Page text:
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Lampen Stream is a channel which could be transferred to IDB management

It is proposed that the downgraded rivers are managed by the Internal Drainage Boards, whose costs are met by landowners who pay drainage rates for the channels to be managed. Several areas have been chosen to trial the project and the River Stour board is potentially one of the pilot areas, chosen partially because of its good environmental track record.

As the River Stour Board takes on the maintenance of more kilometres of river then they need to reduce maintenance on channels they currently manage. One of my main areas of work at the moment is deciding which channels would most benefit from reduced maintenance.

This project offers great potential to improve habitat for species such as Shining Ramshorn snails who like rivers with more in-channel weed and I have been liaising with Kent Wildlife Trust to choose which ditches in areas like the Ash Levels would benefit the most. Other species prefer more open water habitat and here I have been talking to the County Plant Recorder to make sure that channels with species such as hair like pondweed continue to be managed on an annual basis.

tub wat drop close up

tubular water dropwort may benefit from reduced maintenance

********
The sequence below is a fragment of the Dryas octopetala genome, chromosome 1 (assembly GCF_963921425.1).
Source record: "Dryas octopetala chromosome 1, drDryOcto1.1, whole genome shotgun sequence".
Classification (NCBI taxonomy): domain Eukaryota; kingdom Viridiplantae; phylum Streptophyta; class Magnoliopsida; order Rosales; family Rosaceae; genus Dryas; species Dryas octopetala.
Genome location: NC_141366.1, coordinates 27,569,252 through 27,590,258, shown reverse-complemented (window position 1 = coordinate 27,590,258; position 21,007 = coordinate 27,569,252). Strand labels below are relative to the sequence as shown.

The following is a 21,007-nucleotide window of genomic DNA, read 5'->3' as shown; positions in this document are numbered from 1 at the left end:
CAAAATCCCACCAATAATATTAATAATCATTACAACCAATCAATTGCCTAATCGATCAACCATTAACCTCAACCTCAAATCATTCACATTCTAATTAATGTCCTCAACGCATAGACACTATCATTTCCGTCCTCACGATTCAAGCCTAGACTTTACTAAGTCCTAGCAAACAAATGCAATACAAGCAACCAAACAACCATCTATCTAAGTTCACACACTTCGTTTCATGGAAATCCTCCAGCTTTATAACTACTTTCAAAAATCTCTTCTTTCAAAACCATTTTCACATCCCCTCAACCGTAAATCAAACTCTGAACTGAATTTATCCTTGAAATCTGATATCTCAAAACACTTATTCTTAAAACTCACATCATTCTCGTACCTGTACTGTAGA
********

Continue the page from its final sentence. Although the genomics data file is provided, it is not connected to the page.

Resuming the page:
This will create one of the biggest changes in the drainage district for many years but one which provides exciting opportunities for wildlife.

Day in the life of an environmental consultant – October 2017

Day in the life of an environmental consultant – October 2017

October has been a busy month, working with farmers across Kent to improve marshland and rivers for wildlife.

The North Kent Breeding Wader project is gaining pace helped by a grant scheme administered by Kent Wildlife Trust. This funding scheme gives grants to landowners to undertake work on their land for the benefit of wetland wildlife. Almost all the farmers I worked with applied for the grant and, while the land is still dry, they have been busy creating scrapes, restoring rills, fixing pumps and improving water control.